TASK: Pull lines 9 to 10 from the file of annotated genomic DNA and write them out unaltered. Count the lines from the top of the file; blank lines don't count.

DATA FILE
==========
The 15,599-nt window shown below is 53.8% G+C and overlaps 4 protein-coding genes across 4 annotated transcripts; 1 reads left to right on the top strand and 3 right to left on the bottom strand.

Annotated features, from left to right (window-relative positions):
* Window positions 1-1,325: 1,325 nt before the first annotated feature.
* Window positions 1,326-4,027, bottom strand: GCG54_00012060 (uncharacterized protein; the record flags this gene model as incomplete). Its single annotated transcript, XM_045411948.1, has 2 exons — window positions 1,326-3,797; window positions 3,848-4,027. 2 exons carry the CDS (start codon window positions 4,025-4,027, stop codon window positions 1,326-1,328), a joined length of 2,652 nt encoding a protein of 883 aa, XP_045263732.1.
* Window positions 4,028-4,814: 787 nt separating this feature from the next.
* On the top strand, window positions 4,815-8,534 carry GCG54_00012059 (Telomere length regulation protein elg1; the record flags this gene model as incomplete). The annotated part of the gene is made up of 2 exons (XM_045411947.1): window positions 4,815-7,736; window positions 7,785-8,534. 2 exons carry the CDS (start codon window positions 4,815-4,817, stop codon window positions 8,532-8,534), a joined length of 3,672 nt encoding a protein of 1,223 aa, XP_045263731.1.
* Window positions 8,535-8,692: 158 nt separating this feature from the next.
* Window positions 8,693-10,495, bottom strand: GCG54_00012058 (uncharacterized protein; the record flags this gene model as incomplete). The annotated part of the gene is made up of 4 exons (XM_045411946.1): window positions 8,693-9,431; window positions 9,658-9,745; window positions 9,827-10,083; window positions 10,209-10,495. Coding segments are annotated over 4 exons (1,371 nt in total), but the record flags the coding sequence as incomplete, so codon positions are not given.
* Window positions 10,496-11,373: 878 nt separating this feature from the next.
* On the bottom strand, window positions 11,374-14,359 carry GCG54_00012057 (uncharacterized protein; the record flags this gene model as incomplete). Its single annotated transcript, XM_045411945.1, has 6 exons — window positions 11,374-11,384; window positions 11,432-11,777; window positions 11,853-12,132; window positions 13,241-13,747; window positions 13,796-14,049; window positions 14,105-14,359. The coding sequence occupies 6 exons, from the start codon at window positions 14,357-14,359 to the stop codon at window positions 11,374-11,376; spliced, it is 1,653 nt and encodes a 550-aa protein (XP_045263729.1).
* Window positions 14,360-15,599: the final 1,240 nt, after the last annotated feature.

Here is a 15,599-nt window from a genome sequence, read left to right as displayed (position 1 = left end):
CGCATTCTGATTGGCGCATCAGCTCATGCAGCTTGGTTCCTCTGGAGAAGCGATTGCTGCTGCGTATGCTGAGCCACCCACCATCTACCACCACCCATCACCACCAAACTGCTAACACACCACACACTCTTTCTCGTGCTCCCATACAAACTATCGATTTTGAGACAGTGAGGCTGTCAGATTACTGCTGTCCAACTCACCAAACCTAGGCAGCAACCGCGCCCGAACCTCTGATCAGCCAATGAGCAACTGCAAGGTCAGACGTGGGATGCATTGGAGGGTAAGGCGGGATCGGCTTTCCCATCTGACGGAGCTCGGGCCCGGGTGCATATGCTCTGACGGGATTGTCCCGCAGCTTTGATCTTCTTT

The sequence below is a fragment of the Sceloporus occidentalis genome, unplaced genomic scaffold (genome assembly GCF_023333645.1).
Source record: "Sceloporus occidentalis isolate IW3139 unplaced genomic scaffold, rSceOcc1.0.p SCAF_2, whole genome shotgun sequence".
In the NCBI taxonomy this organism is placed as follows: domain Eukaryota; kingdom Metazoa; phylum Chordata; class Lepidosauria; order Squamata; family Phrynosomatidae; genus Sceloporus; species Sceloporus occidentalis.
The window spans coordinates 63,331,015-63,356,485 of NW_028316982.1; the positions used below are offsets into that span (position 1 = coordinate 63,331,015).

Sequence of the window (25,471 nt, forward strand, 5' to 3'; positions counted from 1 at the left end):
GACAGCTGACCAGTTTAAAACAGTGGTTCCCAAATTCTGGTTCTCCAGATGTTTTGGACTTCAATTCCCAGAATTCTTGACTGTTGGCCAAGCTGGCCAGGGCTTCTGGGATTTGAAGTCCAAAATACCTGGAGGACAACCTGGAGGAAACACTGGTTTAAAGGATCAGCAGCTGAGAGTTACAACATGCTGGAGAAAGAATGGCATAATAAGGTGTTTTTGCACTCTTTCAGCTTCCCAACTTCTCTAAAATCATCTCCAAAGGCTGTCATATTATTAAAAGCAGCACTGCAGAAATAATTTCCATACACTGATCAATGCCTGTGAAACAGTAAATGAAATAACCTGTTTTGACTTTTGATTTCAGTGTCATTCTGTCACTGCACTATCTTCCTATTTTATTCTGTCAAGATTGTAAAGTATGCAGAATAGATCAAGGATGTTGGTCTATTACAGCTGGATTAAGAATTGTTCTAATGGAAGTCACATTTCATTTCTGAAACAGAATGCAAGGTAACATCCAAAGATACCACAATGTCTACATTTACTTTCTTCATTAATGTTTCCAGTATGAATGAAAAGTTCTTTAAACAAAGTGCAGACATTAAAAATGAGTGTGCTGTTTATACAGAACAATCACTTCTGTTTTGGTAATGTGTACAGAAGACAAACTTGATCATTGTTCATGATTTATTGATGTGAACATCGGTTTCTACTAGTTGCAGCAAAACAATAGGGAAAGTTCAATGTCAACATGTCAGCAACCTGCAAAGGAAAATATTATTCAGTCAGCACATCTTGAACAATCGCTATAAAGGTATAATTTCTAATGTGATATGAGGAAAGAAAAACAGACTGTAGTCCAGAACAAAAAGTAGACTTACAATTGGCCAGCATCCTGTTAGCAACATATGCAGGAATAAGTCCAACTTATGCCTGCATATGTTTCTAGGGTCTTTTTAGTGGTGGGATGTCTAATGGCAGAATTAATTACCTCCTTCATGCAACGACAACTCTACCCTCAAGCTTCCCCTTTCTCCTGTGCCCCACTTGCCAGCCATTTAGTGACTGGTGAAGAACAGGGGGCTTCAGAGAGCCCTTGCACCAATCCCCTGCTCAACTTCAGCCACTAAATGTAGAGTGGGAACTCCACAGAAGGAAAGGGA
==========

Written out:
* Window positions 10,496-11,373: 878 nt separating this feature from the next.
* On the bottom strand, window positions 11,374-14,359 carry GCG54_00012057 (uncharacterized protein; the record flags this gene model as incomplete). Its single annotated transcript, XM_045411945.1, has 6 exons — window positions 11,374-11,384; window positions 11,432-11,777; window positions 11,853-12,132; window positions 13,241-13,747; window positions 13,796-14,049; window positions 14,105-14,359. The coding sequence occupies 6 exons, from the start codon at window positions 14,357-14,359 to the stop codon at window positions 11,374-11,376; spliced, it is 1,653 nt and encodes a 550-aa protein (XP_045263729.1).